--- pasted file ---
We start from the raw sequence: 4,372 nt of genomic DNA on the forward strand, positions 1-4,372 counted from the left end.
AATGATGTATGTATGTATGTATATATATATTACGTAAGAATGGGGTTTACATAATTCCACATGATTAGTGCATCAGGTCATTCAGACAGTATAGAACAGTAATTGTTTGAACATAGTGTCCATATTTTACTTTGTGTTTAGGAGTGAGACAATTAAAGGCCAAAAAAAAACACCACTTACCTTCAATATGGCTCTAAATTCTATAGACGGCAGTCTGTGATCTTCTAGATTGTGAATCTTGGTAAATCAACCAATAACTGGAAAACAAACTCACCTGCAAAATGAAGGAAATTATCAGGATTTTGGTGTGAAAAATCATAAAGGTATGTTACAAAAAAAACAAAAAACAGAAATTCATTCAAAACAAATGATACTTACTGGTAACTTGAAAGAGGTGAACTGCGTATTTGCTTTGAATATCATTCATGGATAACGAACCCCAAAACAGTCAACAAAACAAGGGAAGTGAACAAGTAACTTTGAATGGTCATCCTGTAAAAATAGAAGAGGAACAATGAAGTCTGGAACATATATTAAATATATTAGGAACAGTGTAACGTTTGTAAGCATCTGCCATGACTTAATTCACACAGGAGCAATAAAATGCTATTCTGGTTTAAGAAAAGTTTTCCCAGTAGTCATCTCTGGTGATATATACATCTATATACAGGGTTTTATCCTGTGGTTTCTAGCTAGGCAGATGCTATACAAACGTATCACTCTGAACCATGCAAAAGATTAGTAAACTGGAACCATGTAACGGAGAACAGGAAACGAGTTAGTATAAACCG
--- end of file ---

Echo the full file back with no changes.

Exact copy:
We start from the raw sequence: 4,372 nt of genomic DNA on the forward strand, positions 1-4,372 counted from the left end.
AATGATGTATGTATGTATGTATATATATATTACGTAAGAATGGGGTTTACATAATTCCACATGATTAGTGCATCAGGTCATTCAGACAGTATAGAACAGTAATTGTTTGAACATAGTGTCCATATTTTACTTTGTGTTTAGGAGTGAGACAATTAAAGGCCAAAAAAAAACACCACTTACCTTCAATATGGCTCTAAATTCTATAGACGGCAGTCTGTGATCTTCTAGATTGTGAATCTTGGTAAATCAACCAATAACTGGAAAACAAACTCACCTGCAAAATGAAGGAAATTATCAGGATTTTGGTGTGAAAAATCATAAAGGTATGTTACAAAAAAAACAAAAAACAGAAATTCATTCAAAACAAATGATACTTACTGGTAACTTGAAAGAGGTGAACTGCGTATTTGCTTTGAATATCATTCATGGATAACGAACCCCAAAACAGTCAACAAAACAAGGGAAGTGAACAAGTAACTTTGAATGGTCATCCTGTAAAAATAGAAGAGGAACAATGAAGTCTGGAACATATATTAAATATATTAGGAACAGTGTAACGTTTGTAAGCATCTGCCATGACTTAATTCACACAGGAGCAATAAAATGCTATTCTGGTTTAAGAAAAGTTTTCCCAGTAGTCATCTCTGGTGATATATACATCTATATACAGGGTTTTATCCTGTGGTTTCTAGCTAGGCAGATGCTATACAAACGTATCACTCTGAACCATGCAAAAGATTAGTAAACTGGAACCATGTAACGGAGAACAGGAAACGAGTTAGTATAAACCG